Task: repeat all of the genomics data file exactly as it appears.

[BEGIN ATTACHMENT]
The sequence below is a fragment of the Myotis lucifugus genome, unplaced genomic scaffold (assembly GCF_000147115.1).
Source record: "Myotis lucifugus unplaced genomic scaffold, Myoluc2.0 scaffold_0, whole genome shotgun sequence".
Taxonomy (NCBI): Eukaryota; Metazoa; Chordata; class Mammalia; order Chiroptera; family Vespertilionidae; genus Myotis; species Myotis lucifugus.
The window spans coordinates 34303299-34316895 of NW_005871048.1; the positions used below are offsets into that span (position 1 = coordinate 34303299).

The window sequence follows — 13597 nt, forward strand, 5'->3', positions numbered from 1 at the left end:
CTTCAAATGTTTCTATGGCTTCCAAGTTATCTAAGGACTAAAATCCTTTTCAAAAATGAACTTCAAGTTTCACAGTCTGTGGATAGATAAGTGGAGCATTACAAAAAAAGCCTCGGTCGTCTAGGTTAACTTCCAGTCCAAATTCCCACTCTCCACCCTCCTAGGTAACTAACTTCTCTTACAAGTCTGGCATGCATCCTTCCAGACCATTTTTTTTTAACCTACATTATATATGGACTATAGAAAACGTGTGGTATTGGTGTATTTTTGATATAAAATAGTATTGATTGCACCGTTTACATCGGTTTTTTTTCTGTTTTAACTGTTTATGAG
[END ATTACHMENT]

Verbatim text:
The sequence below is a fragment of the Myotis lucifugus genome, unplaced genomic scaffold (assembly GCF_000147115.1).
Source record: "Myotis lucifugus unplaced genomic scaffold, Myoluc2.0 scaffold_0, whole genome shotgun sequence".
Taxonomy (NCBI): Eukaryota; Metazoa; Chordata; class Mammalia; order Chiroptera; family Vespertilionidae; genus Myotis; species Myotis lucifugus.
The window spans coordinates 34303299-34316895 of NW_005871048.1; the positions used below are offsets into that span (position 1 = coordinate 34303299).

The window sequence follows — 13597 nt, forward strand, 5'->3', positions numbered from 1 at the left end:
CTTCAAATGTTTCTATGGCTTCCAAGTTATCTAAGGACTAAAATCCTTTTCAAAAATGAACTTCAAGTTTCACAGTCTGTGGATAGATAAGTGGAGCATTACAAAAAAAGCCTCGGTCGTCTAGGTTAACTTCCAGTCCAAATTCCCACTCTCCACCCTCCTAGGTAACTAACTTCTCTTACAAGTCTGGCATGCATCCTTCCAGACCATTTTTTTTTAACCTACATTATATATGGACTATAGAAAACGTGTGGTATTGGTGTATTTTTGATATAAAATAGTATTGATTGCACCGTTTACATCGGTTTTTTTTCTGTTTTAACTGTTTATGAG